• The anterior, caudal boundary was the posterior edge of the symphysis pubis up to the top of the symphysis pubis.
  • The anterior, cranial boundary was the posterior 1.5 cm of the bladder wall.
  • The lateral, caudal boundary was the medial border of the levator ani and obturator internus.
  • In the caudal aspect of the surgical volume, the pelvic muscles bound the lateral dissection plane.

Standford Review

  • High Risk:
    • Gleason score of ≥ 8
    • preoperative PSA >20 ng/mL
    • SV+ or ECE+, or LN+
  • retrospective review from Stanford showed whole pelvic radiotherapy was associated with lower rates of biochemical recurrence in patients with higher risk features.
  • Furthermore androgen deprivation therapy reduced biochemical recurrence with whole pelvic radiotherapy; but not in patients treated with small field radiotherapy.[5]
1. Gunderson L, Tepper J: Clinical Radiation Oncology. 2nd ed. China: Elsevier 2007.
2. Teh BS, Mai WY, Augspurger ME, Uhl BM, McGary J, Dong L, Grant WH 3rd, Lu HH, Woo SY, Carpenter LS, Chiu JK, Butler EB. Intensity modulated radiation therapy (IMRT) following prostatectomy: more favorable acute genitourinary toxicity profile compared to primary IMRT for prostate cancer. Int J Radiat Oncol Biol Phys. 2001 Feb 1;49(2):465-72. Erratum in: Int J Radiat Oncol Biol Phys 2001 Apr 1;49(5):1529. PMID: 11173142
3. Pound, Charles R. MD; Partin, Alan W. MD, PhD; Eisenberger, Mario A. MD; Chan, Daniel W. PhD; Pearson, Jay D. PhD; Walsh, Patrick C. MD Natural History of Progression After PSA Elevation Following Radical Prostatectomy. JAMA. 281(17):1591-1597, May 5, 1999.
4. Michel Bolla, Hein van Poppel, Laurence Collette, Paul van Cangh, Kris Vekemans, Luigi Da Pozzo, Theo M de Reijke, Antony Verbaeys, Jean-François Bosset, Roland van Velthoven, Jean-Marie Maréchal, Pierre Scalliet, Karin Haustermans, Marianne Piérart. Postoperative radiotherapy after radical Prostatectomy: a randomised controlled trial (EORTC trial 22911). Lancet 2005; 366: 572–78.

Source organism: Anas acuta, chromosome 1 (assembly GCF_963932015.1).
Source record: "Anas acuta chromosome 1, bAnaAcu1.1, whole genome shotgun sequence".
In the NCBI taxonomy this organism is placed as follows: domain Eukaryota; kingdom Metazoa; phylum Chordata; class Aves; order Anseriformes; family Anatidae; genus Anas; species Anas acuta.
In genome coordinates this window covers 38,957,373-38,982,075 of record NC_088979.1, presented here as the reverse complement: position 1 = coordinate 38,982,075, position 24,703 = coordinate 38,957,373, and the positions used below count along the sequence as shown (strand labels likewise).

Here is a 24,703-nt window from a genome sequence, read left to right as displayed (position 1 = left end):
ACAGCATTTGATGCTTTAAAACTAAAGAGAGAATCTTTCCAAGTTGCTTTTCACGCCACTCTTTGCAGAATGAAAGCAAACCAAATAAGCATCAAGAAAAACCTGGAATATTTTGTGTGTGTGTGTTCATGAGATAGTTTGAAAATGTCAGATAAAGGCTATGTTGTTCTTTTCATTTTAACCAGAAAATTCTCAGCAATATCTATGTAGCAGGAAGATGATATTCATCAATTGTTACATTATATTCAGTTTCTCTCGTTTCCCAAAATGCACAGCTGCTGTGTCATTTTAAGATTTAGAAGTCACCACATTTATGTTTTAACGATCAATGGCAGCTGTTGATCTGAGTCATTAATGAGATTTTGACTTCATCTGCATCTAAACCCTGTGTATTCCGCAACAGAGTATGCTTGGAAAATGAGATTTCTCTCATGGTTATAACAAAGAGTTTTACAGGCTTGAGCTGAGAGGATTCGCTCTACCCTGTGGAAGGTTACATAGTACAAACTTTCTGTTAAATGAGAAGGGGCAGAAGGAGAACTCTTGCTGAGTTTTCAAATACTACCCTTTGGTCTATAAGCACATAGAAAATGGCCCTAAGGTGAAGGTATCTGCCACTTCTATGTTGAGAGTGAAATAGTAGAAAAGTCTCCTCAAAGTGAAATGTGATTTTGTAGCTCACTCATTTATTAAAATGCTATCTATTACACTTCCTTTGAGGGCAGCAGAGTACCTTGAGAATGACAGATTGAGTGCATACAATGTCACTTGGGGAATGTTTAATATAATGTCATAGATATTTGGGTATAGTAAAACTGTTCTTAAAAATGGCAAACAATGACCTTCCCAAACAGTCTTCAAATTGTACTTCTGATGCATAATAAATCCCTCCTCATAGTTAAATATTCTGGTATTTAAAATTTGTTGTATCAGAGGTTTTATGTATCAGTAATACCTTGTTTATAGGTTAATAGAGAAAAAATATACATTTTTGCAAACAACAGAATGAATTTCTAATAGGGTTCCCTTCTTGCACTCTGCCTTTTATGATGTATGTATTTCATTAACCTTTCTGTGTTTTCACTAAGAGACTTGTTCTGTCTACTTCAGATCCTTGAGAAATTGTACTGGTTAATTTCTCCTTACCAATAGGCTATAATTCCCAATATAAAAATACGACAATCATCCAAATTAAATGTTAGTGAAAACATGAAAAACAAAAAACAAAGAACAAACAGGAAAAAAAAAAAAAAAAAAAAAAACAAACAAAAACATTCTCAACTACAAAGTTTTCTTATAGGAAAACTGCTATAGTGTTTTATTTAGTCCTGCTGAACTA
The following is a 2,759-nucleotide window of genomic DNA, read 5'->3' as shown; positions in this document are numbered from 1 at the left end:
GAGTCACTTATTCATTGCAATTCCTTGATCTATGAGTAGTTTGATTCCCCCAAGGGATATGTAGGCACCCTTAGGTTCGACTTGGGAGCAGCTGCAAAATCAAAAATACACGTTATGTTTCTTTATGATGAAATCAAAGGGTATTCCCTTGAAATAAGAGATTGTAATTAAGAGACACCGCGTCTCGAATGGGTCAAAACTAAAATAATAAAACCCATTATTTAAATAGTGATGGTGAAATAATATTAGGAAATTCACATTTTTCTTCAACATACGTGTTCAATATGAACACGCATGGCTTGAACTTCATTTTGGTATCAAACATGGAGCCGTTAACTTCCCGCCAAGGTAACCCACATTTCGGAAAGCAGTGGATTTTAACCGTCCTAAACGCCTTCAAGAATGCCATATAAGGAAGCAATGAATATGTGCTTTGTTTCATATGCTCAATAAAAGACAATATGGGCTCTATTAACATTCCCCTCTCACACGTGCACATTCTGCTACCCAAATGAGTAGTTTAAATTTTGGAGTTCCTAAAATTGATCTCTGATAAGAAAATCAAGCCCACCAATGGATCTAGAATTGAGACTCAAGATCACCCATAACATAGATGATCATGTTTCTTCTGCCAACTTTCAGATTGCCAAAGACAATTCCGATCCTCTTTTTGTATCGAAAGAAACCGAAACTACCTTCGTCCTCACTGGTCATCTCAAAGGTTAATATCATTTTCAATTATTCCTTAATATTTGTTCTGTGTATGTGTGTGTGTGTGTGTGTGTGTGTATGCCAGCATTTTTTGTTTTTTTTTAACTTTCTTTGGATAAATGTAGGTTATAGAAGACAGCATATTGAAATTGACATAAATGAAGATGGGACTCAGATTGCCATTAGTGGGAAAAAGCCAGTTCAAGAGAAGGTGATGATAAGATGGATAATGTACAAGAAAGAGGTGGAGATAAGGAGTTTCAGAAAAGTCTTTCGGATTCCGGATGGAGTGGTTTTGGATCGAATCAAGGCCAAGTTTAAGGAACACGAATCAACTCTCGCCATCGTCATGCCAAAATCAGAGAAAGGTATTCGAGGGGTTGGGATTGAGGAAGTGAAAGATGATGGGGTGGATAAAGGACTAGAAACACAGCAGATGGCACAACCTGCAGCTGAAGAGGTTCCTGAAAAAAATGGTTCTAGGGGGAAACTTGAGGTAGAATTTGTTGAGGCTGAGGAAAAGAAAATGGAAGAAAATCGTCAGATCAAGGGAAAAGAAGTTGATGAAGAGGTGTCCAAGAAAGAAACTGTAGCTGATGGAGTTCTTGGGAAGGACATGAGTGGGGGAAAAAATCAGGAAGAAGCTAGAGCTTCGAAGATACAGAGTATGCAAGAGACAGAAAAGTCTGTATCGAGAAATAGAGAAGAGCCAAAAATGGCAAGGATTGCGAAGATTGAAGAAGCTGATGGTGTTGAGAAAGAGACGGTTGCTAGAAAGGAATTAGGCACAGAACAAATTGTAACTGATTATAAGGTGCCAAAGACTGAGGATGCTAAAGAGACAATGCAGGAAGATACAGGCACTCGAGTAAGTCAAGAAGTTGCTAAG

5. Spiotto MT, Hancock SL, King CR. Radiotherapy after prostatectomy: improved biochemical relapse-free survival with whole pelvic compared with prostate bed only for high-risk patients. Int J Radiat Oncol Biol Phys 2007; 69(1):54-61.
6. Stephenson AJ, Shariat SF, Zelefsky MJ, Kattan MW, Butler EB, Teh BS, Klein EA, Kupelian PA, Roehrborn CG, Pistenmaa DA, Pacholke HD, Liauw SL, Katz MS, Leibel SA, Scardino PT, Slawin KM. Salvage radiotherapy for recurrent prostate cancer after radical prostatectomy. JAMA. 2004 Mar 17;291(11):1325-32.
7. Cox JD, Gallagher MJ, Hammond EH, Kaplan RS, Schellhammer PF, American Society for Therapeutic Radiology and Oncology Consensus Panel. Consensus statements on radiation therapy of prostate cancer: guidelines for prostate re-biopsy after radiation and for radiation therapy with rising prostatespecific antigen levels after radical prostatectomy. J Clin Oncol. 1999;17:1155-1163.
8. WILTSHIRE et al., Int. J. Radiation Oncology Biol. Phys., Vol. 69, No. 4, pp. 1090–1099, 2007